It is amazing the amount of reasons you can come up with for not doing something which you would probably enjoy if you just did it. Despite loving to walk I can procrastinate just like anyone else. I planned to walk Hadrian’s Wall for at least 2 years before I just did it. One day I decided that this year was to be that year. I had the annual leave booked and I hadn’t really planned where I was going so there was no excuse. From that moment I got on my computer, set up my little spreadsheet to plan the trip and that was it. I never wavered from my determination to do it from that point.
I can’t explain why we procrastinate but you have to flick that switch on in your mind. One of the mostly likely times to procrastinate is through the winter months. It is very hard to feel like going for a walk when it’s dark and damp outside. I have already decided, planned and booked accommodation to walk two national trails next year. The Great Glen Way in Spring and the Cleveland Way in Summer. In order to be fit enough to do both trails I need to retain and improve on my fitness through the winter months. To be honest I am worried that my ability to procrastinate will take over and I will find myself in Spring having not walked further than around the shops. I desperately need that switch well and truly on in my mind to keep me motivated.
The ironic thing is that when I’m determined to do something I am so conscientious that when a real and valid reason for not walking comes up it sends me into an almost panic. It is very true that like most sports the more you hike the more you want to and we trained a lot for the three peaks. On the weekends we had off I thought about nothing else but training. I just couldn’t relax. There has to be an even balance between the two and as yet I have not conquered that one.
On a few occasions I have continued to do planned walks despite weather conditions. I have some of my best memories from some of those walks.
One winter morning a couple of years ago I woke up to a beautiful sunny morning after a few days of snow. Despite my apprehension to drive out on the snowy icy country roads I packed by rucksack with hats, gloves, extra fleece and a flask of hot coffee and set off. The sun went in almost as soon as I set off but I kept going. I only went up to Shining Tor which is not too far from home. It was really great walking in the snow. I knew the path was safe and I knew the walk well so I didn’t worry about that. Walking in the snow takes more effort and a wonderful way to get fit! Although that walk is only about 4 miles by the time I got back to the car I felt like I had walked doubled that but I felt really good.
I have been known to push things a little close for comfort and a sorry to my son for putting him in the next two scenarios.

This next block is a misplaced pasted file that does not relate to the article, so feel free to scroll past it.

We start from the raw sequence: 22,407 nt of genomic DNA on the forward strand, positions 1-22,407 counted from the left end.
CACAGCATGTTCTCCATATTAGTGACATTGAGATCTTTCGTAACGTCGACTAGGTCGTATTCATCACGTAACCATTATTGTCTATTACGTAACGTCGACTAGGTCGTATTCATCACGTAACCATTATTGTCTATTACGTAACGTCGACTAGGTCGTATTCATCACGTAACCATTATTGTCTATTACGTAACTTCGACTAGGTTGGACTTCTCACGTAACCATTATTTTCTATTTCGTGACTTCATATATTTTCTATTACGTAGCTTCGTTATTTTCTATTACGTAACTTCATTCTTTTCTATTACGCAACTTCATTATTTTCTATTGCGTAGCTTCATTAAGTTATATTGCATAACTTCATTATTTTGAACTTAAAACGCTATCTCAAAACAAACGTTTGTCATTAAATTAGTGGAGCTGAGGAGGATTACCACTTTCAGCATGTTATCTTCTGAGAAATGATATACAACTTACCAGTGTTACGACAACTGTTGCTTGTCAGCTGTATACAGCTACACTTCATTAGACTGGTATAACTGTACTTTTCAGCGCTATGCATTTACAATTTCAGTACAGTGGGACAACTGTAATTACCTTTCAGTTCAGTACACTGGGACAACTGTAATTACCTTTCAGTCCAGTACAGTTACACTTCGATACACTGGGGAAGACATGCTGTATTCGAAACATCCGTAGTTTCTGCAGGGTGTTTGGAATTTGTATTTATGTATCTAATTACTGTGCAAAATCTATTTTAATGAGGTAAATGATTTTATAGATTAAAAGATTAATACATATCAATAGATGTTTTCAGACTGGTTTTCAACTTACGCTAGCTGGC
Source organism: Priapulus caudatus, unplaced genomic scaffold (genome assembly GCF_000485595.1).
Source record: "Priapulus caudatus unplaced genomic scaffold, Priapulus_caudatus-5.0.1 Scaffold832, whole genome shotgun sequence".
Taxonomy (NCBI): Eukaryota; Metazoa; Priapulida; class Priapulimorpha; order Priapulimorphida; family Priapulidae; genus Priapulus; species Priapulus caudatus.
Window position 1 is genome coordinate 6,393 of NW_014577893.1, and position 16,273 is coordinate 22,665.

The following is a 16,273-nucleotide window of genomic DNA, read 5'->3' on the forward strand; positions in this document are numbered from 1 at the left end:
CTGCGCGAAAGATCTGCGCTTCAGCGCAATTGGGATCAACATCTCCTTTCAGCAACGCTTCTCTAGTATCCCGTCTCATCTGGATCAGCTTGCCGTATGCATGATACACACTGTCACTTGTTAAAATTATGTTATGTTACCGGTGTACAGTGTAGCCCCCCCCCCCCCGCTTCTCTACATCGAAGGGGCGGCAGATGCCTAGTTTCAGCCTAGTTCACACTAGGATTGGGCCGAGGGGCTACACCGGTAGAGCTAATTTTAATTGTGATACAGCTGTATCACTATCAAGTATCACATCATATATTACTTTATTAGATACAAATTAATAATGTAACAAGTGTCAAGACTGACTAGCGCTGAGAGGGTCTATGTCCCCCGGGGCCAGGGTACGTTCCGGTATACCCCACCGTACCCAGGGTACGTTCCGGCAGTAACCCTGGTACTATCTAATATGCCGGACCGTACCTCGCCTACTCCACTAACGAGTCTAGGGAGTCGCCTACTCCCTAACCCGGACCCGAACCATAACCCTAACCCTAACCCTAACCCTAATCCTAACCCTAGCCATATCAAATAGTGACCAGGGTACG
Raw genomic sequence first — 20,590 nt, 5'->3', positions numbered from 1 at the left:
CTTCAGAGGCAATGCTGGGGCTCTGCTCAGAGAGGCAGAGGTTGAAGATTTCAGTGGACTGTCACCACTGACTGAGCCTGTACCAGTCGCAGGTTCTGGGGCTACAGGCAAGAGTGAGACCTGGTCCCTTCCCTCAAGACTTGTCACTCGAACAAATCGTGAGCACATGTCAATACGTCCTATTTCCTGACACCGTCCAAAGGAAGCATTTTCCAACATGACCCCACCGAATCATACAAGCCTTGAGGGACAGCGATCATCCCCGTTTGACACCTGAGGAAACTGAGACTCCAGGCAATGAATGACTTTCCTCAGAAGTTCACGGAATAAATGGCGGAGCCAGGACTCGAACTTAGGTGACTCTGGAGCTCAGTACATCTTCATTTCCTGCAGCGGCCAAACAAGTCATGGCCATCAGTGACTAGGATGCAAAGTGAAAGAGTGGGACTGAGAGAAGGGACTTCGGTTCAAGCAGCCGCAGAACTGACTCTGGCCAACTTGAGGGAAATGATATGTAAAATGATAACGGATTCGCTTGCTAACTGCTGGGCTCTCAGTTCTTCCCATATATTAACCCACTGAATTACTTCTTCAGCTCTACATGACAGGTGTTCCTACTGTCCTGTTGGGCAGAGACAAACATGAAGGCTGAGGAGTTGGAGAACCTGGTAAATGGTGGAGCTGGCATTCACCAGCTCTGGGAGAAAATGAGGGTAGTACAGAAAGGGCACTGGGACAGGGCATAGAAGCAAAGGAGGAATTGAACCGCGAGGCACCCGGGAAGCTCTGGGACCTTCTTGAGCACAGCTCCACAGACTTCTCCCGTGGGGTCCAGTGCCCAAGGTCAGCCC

One weekend my son and I thought we would walk up Shining Tor via another, steeper and therefore more challenging route. When we set off all was great. I could see that the clouds were on the hill top but fully expected the clouds to lift before we got up there. As we walked up the hill we started coming into the snow line. There wasn’t any snow at home so I hadn’t been aware that there was lying snow on the ground up here. Still snow on the ground is fine, we were still safe on this path. Then the clouds came down more and the visibility became very difficult. This was a new route for me and I had a map but that was useless in zero visibility. I do always carry a compass and I was beginning to feel that I was going to need to use it when suddenly I could hear voices. We started walking in the direction of the voices and came up to the more familiar path. Up here in the clouds there were loads of walkers. I couldn’t believe it.
We had a similar scenario with low lying clouds twice walking up Scafell Pike. My son is yet to see the top!
On another occasion my son and I set off up to Kinder from Edale. It was freezing cold on this particular day and as we got further uphill our planned route became hazardous. The footpath had eroded and we would need to climb over the rocks. You have to be sensible, it was icy and I was not going to risk that with my son so we turned around. We passed a few lads that were making a brew up there which was really appealing! When we returned to Edale we stopped in the visitors centre. They took one look at the both of us and suggested hot drinks.
These walks were very definitely memorable and I actually quite enjoyed them….not sure about my son! You learn something on every walk you do so I just need to always carry a GPS to find my way in low cloud, carry a little stove to make hot drinks plus stick to familiar routes.
I can’t say whether I will succeed in my endeavour to keep walking over the winter but I hope so. I really do enjoy walking. Now where is that switch in my mind?
Oh and the picture was taken on August Bank Holiday!